Are your lambs fully, partially or not protected against clostridial disease?
Every year we hear of lamb losses due to pulpy kidney. Some farmers have one, while others see a few each week - and it is always in their big lambs ready for the works! Such a shame to get them to this stage and for them to die in the paddock.
Many lambs are vaccinated these days at tailing. This vaccine is the sensitiser and gets the body ready for an upcoming infection. But if that infection does not come and there is no booster vaccine given, then that immunity is only very short-lived. So the booster should be given between 4 and 8 weeks later. If you have missed this time frame that's not a major, but it would be good to get it into the lambs soon!
A high-risk time for lambs to have clostridial diseases is when there are fattening crops available. Any change in feed will increase the risk of clostridial disease - especially Clostridia sordellii. This is where the Ultravac SD 6in1 vaccine is really good and has been proven effective when specialist fattening crops have been used, such as red clover.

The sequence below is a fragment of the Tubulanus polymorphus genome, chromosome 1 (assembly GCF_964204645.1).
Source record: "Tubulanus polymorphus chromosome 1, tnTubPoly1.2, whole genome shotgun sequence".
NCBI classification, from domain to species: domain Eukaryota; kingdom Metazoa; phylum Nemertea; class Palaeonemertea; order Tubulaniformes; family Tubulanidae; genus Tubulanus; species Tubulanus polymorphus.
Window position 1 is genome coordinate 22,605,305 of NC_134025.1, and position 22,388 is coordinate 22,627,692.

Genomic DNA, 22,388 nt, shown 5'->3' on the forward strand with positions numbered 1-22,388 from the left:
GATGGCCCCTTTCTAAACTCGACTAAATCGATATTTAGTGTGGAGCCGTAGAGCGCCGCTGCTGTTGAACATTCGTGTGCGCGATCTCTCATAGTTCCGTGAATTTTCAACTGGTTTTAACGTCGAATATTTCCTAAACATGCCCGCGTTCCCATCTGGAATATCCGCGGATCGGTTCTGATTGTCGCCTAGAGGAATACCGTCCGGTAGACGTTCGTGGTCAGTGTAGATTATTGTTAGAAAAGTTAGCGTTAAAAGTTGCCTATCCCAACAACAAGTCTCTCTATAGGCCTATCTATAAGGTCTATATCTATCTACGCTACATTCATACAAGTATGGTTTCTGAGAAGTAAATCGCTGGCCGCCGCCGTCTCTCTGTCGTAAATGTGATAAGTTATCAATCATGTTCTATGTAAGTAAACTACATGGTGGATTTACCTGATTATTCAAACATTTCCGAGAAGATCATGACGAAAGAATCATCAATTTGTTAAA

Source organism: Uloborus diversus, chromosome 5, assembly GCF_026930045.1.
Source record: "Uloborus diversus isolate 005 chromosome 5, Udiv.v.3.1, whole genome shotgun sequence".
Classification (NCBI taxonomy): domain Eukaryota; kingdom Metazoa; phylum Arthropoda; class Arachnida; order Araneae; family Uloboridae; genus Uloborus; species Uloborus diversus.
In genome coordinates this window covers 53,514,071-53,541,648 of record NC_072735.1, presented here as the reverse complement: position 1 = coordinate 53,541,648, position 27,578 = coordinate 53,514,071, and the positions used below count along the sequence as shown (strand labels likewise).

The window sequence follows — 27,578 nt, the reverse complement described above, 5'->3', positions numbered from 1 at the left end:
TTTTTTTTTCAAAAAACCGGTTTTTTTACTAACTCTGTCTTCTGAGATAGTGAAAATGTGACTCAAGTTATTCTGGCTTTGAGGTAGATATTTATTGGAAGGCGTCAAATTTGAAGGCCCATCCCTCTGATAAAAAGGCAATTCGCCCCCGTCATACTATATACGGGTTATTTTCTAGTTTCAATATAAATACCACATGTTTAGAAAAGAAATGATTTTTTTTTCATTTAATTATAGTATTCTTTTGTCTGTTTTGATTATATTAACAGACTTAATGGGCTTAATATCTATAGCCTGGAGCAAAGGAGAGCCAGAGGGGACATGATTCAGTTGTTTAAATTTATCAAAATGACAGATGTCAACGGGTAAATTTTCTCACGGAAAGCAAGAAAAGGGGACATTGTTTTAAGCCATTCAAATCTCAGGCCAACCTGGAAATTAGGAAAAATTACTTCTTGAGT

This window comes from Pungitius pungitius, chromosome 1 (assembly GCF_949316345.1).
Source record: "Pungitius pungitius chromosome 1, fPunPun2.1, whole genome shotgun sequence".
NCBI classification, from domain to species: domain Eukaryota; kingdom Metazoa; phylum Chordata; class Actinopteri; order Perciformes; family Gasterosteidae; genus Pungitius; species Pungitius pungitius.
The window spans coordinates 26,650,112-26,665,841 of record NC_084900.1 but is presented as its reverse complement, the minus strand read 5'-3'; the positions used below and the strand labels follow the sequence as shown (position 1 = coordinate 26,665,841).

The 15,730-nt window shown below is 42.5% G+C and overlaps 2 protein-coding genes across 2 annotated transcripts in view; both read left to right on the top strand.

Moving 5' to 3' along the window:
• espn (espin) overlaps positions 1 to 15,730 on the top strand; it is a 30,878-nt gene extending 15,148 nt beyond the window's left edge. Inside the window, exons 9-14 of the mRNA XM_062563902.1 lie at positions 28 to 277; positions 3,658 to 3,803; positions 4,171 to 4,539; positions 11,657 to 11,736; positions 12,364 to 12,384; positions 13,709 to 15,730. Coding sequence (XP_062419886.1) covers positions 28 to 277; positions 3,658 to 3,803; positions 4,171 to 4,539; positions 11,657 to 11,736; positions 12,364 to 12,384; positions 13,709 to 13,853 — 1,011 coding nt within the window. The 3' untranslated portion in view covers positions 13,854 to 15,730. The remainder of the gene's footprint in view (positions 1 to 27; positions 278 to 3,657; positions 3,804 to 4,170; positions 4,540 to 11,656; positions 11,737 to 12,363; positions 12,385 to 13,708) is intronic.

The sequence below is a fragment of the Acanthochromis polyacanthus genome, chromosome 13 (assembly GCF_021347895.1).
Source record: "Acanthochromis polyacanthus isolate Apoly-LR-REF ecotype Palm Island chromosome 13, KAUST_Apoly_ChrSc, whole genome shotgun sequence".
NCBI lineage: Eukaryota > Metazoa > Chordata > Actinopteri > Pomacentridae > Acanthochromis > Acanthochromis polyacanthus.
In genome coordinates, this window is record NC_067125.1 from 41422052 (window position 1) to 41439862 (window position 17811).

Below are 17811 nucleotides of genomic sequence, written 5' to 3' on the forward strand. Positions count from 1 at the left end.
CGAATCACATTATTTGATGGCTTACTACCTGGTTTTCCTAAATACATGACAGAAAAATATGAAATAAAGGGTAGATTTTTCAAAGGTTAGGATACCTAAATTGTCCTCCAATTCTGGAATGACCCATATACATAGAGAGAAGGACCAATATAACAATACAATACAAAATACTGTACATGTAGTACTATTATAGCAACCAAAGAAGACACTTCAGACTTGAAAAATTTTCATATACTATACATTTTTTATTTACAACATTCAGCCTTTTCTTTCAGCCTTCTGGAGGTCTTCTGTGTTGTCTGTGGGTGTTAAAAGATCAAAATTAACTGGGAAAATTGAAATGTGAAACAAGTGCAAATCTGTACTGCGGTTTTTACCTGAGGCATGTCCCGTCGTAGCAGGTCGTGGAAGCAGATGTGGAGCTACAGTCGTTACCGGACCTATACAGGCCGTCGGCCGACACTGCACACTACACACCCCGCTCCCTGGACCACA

If you have not vaccinated any lambs yet, now is a good time - remembering to include your replacement ewe lambs too. Getting the two doses into them well before the winter is ideal so that they have plenty of time to develop their immunity before they go onto crop.
There is an option of boosting B12 and or selenium by using a 5in1 with B12. If lambs are getting mineralised drenches, their selenium levels are OK, but the B12 injection can really give them a lift if they are running low.
While you're vaccinating lambs, it's a good time to think about your rams too. Fighting season is well underway, and if your rams have not received a vaccine in the past 12 months, it is a really good time to boost their immunity. Those fighting wounds are ideal for clostridial bacteria - watch them for flies as well! Covexin10 will cover them for 10 different strains - it's the best protection you can get and well worth it for the most valuable animals on many farms.
- Donna Hamilton